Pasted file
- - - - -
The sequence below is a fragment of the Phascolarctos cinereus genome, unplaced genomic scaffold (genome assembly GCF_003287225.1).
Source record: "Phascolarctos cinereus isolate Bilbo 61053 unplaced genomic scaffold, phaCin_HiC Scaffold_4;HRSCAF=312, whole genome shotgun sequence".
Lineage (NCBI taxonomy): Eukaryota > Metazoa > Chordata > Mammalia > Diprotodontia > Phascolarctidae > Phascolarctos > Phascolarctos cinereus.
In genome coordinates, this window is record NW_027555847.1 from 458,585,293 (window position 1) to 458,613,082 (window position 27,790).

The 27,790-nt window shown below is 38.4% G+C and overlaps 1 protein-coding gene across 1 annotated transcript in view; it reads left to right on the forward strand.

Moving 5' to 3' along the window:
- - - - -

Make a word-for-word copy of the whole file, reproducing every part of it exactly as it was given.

The sequence below is a fragment of the Phascolarctos cinereus genome, unplaced genomic scaffold (genome assembly GCF_003287225.1).
Source record: "Phascolarctos cinereus isolate Bilbo 61053 unplaced genomic scaffold, phaCin_HiC Scaffold_4;HRSCAF=312, whole genome shotgun sequence".
Lineage (NCBI taxonomy): Eukaryota > Metazoa > Chordata > Mammalia > Diprotodontia > Phascolarctidae > Phascolarctos > Phascolarctos cinereus.
In genome coordinates, this window is record NW_027555847.1 from 458,585,293 (window position 1) to 458,613,082 (window position 27,790).

The 27,790-nt window shown below is 38.4% G+C and overlaps 1 protein-coding gene across 1 annotated transcript in view; it reads left to right on the forward strand.

Moving 5' to 3' along the window: